“Is there anything of mine that you’d like when I die? Tell me now, so I can make note of it,” my sister said.
(Not that she’s going anywhere anytime soon, I hope, but yeah, it never hurts to have all your funerial ducks in a row.)
“Just the pansy picture,” I replied.
“As a matter of fact, I have a housewarming gift for you,” my sister said, handing me a package.
When I unwrapped the present, it was the pansy picture! I had coveted it since childhood, but being the youngest, I never thought it would be mine. Sisters connecting. I flew home to Seattle with it sitting on my lap, encased in bubble wrap for safe keeping. If it could talk, it would have quite a tale to tell.
That painting has been a part of my family since long before I was born. My grandmother, Helga Schon, brought it over from Denmark around 1916, when she was 24 years old. She taught herself English on the way over, using the Saturday Evening Post, newspapers, and a Danish/English dictionary. Her husband, my grandfather, insisted that his family would speak English. We would be Americans.
Helga came through Ellis Island with only 10 dollars in her pocket. My grandfather arranged for her to be met by a Danish minister in New York. He arrived soon after, and they started a family. Through it all, this pansy picture bore witness.
Imagine. My grandmother moved 3845 miles away from home, away from everything she had ever known, to a place she’d never been, where she knew no one. I can sort of relate to that, because I moved 3100 miles from Florida to Seattle a few years ago. I knew no one, and had never been here before. And it was scary. I can’t imagine adding additional layers of complexity to the mix, such as knowing you’d probably never see your loved ones or hear their voices again, and barely speaking the language. She was brave. I have cell phones and e-mail and skype to stay connected. She may as well have been jumping off a cliff into a bottomless pit.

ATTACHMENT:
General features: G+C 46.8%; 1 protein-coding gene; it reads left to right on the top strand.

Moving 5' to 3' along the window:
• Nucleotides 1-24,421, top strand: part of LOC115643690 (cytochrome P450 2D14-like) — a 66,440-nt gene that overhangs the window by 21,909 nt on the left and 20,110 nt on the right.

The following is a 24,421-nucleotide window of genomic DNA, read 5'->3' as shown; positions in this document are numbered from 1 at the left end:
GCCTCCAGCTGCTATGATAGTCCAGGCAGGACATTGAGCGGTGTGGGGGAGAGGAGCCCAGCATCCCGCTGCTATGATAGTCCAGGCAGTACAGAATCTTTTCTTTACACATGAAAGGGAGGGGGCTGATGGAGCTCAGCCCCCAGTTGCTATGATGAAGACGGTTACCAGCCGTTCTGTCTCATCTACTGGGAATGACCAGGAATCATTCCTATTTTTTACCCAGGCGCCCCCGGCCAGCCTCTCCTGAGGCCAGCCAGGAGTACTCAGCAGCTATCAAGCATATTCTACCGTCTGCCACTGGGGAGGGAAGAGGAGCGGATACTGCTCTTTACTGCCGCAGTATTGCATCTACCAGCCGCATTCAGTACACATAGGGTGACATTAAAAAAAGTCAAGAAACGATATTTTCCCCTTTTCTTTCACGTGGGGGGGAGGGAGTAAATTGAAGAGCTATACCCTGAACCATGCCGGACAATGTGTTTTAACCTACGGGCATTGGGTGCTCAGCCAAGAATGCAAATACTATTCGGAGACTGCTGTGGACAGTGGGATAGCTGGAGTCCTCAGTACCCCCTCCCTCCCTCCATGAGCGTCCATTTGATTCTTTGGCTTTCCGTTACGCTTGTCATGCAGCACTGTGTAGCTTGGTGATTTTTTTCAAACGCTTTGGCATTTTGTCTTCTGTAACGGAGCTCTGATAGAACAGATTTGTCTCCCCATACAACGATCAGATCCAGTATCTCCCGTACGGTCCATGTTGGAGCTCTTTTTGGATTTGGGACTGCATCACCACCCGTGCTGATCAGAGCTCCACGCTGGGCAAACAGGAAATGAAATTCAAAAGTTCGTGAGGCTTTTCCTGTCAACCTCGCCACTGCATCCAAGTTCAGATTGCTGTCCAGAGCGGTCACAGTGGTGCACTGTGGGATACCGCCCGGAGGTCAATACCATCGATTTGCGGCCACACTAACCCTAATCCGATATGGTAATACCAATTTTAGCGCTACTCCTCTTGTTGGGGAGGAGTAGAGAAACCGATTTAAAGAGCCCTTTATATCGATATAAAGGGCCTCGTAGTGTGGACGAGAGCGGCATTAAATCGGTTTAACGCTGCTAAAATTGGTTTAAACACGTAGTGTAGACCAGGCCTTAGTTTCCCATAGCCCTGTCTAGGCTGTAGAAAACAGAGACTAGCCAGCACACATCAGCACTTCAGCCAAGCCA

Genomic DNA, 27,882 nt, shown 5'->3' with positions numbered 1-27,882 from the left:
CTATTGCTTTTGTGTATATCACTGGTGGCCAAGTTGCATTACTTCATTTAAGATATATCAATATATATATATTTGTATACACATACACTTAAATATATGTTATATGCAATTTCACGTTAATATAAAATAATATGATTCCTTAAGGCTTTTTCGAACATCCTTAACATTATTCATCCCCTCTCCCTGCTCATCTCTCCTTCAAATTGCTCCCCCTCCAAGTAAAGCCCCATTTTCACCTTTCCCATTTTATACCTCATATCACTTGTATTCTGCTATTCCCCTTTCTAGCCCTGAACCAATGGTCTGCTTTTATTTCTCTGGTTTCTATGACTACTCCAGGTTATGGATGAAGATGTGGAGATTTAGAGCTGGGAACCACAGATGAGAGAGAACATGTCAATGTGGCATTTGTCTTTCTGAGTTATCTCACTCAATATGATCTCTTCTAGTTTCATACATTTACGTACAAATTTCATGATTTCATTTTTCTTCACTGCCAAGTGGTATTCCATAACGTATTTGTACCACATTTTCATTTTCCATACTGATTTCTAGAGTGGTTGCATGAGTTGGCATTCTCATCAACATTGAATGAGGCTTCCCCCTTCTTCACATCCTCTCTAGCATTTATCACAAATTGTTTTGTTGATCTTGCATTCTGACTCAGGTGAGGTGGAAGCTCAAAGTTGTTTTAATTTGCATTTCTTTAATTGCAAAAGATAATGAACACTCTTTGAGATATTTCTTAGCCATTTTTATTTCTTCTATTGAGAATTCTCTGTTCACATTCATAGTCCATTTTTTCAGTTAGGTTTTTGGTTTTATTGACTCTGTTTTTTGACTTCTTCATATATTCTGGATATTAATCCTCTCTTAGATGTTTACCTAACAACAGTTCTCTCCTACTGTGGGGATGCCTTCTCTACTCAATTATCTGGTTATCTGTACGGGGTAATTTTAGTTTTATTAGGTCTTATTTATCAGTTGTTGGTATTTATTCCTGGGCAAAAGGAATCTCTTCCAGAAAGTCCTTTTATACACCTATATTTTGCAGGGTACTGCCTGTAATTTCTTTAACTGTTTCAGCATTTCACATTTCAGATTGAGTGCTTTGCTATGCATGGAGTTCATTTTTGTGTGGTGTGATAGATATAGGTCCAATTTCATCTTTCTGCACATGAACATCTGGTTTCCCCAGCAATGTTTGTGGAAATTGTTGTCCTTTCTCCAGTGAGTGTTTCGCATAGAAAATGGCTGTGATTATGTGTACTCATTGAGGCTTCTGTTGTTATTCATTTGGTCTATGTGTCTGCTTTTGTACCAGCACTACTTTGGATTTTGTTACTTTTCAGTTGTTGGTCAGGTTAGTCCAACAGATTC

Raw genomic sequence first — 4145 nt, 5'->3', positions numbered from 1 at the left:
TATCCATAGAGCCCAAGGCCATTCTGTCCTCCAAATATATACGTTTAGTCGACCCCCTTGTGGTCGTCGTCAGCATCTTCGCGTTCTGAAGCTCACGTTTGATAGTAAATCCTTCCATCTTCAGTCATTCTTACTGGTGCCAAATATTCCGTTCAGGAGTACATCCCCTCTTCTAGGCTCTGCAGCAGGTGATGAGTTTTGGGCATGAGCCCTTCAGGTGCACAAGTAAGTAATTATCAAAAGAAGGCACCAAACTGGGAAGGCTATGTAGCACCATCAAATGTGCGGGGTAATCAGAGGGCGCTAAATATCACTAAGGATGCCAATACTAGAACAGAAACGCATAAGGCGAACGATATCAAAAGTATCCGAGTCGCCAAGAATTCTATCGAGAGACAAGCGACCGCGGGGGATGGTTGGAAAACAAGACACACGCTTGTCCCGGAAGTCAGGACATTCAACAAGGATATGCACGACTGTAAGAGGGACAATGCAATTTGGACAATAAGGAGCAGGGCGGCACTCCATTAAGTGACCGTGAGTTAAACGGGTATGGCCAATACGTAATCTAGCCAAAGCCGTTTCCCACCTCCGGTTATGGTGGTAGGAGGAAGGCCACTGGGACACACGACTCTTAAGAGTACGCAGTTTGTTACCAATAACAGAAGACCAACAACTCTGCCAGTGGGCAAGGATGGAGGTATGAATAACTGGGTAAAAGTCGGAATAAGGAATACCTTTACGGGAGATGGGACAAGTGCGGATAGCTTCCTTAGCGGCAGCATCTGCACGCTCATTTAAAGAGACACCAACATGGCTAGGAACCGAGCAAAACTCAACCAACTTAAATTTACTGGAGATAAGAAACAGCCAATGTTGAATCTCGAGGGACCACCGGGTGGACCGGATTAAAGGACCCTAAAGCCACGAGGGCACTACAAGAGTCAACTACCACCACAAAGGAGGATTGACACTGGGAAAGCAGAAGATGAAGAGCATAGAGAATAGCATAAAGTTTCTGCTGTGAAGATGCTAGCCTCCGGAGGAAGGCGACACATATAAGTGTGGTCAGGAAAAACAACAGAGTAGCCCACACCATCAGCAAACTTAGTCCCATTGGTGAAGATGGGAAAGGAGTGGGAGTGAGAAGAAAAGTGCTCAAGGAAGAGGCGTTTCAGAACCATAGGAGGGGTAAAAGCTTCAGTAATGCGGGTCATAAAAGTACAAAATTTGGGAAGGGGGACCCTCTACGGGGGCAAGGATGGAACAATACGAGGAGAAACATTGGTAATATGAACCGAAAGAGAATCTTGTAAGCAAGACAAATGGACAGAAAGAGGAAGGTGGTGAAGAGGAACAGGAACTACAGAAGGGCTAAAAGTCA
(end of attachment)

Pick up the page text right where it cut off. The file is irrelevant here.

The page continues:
But the story gets even more poignant. My cousin once sent us a ton of old family photos, and my sister mentioned that in the background of one is another pansy painting, almost identical to ours, but not quite. If you zoom in on it, you’ll see that each one has a few differences, the most obvious being the fact that they both have a different number of fallen petals. (I love that these pansies are in typical Danish copper pots, because that is another thing that has been passed down to me. My grandmother’s copper pot sits proudly on my mantelpiece.)
So the question became, where is the second pansy picture now? I asked my cousin about the photo in question. She’s the family’s history expert. She felt that the photo may have been taken at the house of my grandmother’s sister, Else, who lived in Copenhagen until she died. She never had any children. They also had a brother, Paul Petersen, who lived near Birkerød, who apparently did have children, so maybe one of them has the painting now.
The third photo from the left below the pansy is my great grandmother, Sophie Dorothea Nielsen. My mother shares Sophie’s middle name. Grandma loved her very much, and never saw her again after coming to America. That must have been particularly hard for her, because shortly after she got here, she had her first child, Henry, but he died within a few weeks. She had to cope with that in a foreign land without her family. She went on to have 4 more children, including my mother, but my grandfather died during WWII, when my mother was only 17 years old. The family was pretty much destitute for many years after that.
Helga did visit Denmark one last time in the 50’s, but her mother was long gone by then. She did see her sister. I’m sure she also saw that second pansy painting and mentioned that she still had hers, too. Sisters connecting.
Did they know the artist? (The signature seems to say Ayn Kras, but nothing pops up on Google.) Did the family buy these paintings at a festival as a remembrance of a wonderful day? Did they get them just before Helga boarded the ship, as a way to feel connected? We’ll probably never know, now. My grandmother died when I was 8. She was 80.
I think my grandmother would be amazed to know that her painting has been from Copenhagen to New York to Pittsburgh to Portland to Connecticut to Florida to Georgia to Washington State. That’s approximately 15,000 miles, or the equivalent of more than half of the way around the planet at the equator.
Somewhere in Denmark is a pansy painting hanging on a distant relative’s wall. That branch of the family has probably forgotten that it even has a twin. As for the one that made it across the Atlantic and across America and has witnessed births and deaths and wars and sacrifices, it now hangs proudly over my bed. I like to think that it watches over me while I sleep, as it has watched over my family for generations.
I wrote this to demonstrate that immigration (and art) provides us with a richly-woven historical tapestry. It connects us to the wider world. We are much the better for it.